The FTC surveyed 1,402 Web sites, taking 674 sites as a sample. The survey found that a significant number of sites are collecting personally identifiable information (92% of the sites surveyed, although the type of sites surveyed may have artificially increased that percentage). Of these sites almost all (98%) collected email address and 68% collected a name. Two-thirds of the sites that collected a name and/or email address were collecting one or more types of information and almost half were collecting three or more types of information.

Despite the large number of sites collecting information, only 14% had some kind of disclosure of what they were doing with personal data. At the FTC press conference announcing the report, Chairman Robert Pitofsky said that this figure included the most lenient interpretation of notice. By a stricter definition, only 2% had proper privacy notice. The most popular sites were significantly better at giving notice, with 61% giving some kind of disclosure and 44% providing comprehensive notice.

These figures show a clear lack of attention of industry to even the most basic of fair information practices. The gap between the most popular sites and the Internet as a whole is particularly striking, suggesting that the attention on the issue over the past three years has been mostly heard by a select number of big players online. The baselines set by the FTC need to be enforceable in order to create clear consequences for those that do not comply, expanding the discussion of privacy beyond the 111 most popular sites on the Net.

Children’s Sites

The recommendations of the FTC focused exclusively on sites collecting information from children. The survey found that such sites were clearly not fulfilling the responsibilities associated with collecting such information from individuals under 13 as outlined in previous FTC reports. Despite the fact that 89% of children’s sites were collecting personal information, only half had an information practice statement of any kind, and fewer than a quarter had a privacy policy notice. Most importantly, only 7% of those sites collecting information notified parents and only 23% even suggested that children speak to their parents before giving information.

The FTC recommended that Congress develop legislation to require sites that collect: (1) offline contact information, (2) publicly posted information, or (3) information to be disclosed to third-parties from children under 13 obtain prior parental consent. If the information is only used to contact the child in order for them to participate online, such as in a contest, parents should be given notice and the opportunity to remove the online contact information from the database. For children 13 and older, Web sites should notify parents of a collection and allow them the opportunity to remove all information from the database.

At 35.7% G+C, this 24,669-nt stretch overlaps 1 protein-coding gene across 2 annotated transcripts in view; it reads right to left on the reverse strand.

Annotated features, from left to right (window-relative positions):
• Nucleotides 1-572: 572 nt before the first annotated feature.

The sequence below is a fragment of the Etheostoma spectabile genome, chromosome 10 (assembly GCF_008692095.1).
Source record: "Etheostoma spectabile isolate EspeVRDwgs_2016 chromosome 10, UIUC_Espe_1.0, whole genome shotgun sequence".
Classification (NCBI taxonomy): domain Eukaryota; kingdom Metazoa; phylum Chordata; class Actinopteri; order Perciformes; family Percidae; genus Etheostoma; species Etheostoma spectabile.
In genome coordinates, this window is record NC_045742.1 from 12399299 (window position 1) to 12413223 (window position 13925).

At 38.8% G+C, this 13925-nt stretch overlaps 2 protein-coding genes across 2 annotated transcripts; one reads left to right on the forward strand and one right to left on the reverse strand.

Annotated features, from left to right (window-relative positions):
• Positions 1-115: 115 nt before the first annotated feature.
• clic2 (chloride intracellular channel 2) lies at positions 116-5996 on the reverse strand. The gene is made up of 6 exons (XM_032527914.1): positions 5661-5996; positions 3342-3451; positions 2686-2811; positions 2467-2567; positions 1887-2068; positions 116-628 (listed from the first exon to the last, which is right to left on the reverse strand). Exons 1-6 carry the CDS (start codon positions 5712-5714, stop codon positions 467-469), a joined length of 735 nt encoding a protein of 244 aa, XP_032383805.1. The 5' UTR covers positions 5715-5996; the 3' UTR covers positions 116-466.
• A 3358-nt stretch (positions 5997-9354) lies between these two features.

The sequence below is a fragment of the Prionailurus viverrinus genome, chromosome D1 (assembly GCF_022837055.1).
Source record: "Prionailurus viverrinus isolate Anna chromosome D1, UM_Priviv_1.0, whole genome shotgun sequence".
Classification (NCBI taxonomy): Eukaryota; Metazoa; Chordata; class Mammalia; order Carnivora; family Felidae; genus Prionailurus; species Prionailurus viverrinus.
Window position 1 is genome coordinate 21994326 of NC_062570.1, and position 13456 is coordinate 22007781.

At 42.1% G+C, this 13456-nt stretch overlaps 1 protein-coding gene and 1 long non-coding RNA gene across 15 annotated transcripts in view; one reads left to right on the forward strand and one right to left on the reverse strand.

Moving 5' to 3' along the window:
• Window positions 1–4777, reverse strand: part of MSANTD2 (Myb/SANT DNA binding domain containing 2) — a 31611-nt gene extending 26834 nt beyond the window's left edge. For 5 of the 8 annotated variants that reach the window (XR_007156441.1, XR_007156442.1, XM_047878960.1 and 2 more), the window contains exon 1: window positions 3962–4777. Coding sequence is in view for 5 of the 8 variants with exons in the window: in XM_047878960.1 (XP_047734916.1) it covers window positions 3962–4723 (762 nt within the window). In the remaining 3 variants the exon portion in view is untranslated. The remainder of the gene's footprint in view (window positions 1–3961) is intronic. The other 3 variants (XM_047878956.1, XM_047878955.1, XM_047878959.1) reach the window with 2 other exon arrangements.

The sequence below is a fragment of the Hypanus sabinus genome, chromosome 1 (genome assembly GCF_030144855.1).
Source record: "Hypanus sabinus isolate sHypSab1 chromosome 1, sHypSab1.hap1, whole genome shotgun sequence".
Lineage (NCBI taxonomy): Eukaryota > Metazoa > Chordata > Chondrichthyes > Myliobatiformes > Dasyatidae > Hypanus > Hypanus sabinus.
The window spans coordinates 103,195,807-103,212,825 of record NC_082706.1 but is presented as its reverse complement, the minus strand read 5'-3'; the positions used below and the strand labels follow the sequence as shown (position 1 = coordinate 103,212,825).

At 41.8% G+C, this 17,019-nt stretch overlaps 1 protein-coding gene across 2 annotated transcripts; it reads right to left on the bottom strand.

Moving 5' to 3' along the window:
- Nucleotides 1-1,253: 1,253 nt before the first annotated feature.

While CDT supports the FTC’s effort to establish rules to protect children’s privacy at Web sites targeting children, we believe that the FTC should take the lead in this area. Asking Congress to enact legislation on this issue raises the specter of the incorporation of a host of other concerns for children in the online environment. The FTC is in a position to take action against the bad actors identified in the survey without such Congressional action and the possibility of reviving the debate over the Communications Decency Act. If the FTC does not believe that it has this authority, then Congress should provide it. This request should extend beyond jurisdiction over children allow the FTC the ability to use its expertise in the area of online privacy generally.

Health and Financial Sites

The report also surveyed Web sites targeted at adults. Because of the sensitive nature of the data they collect, the FTC paid special notice to financial and medical Web sites. The report found that despite the fact that an overwhelming percent of health and finance sites were collecting personal information, very few were informing visitors how they use or disclose information. Despite their sensitive status, the medical and financial sites fared no better than the comprehensive survey as a whole — providing individuals with notice of their data practices at only 14% of health-oriented Web sites and 16% of financially oriented sites. The FTC even included some specific, albeit anonymous, examples of the type of information collection that was occurring at these sites, implying that these types of collections may be particularly objectionable.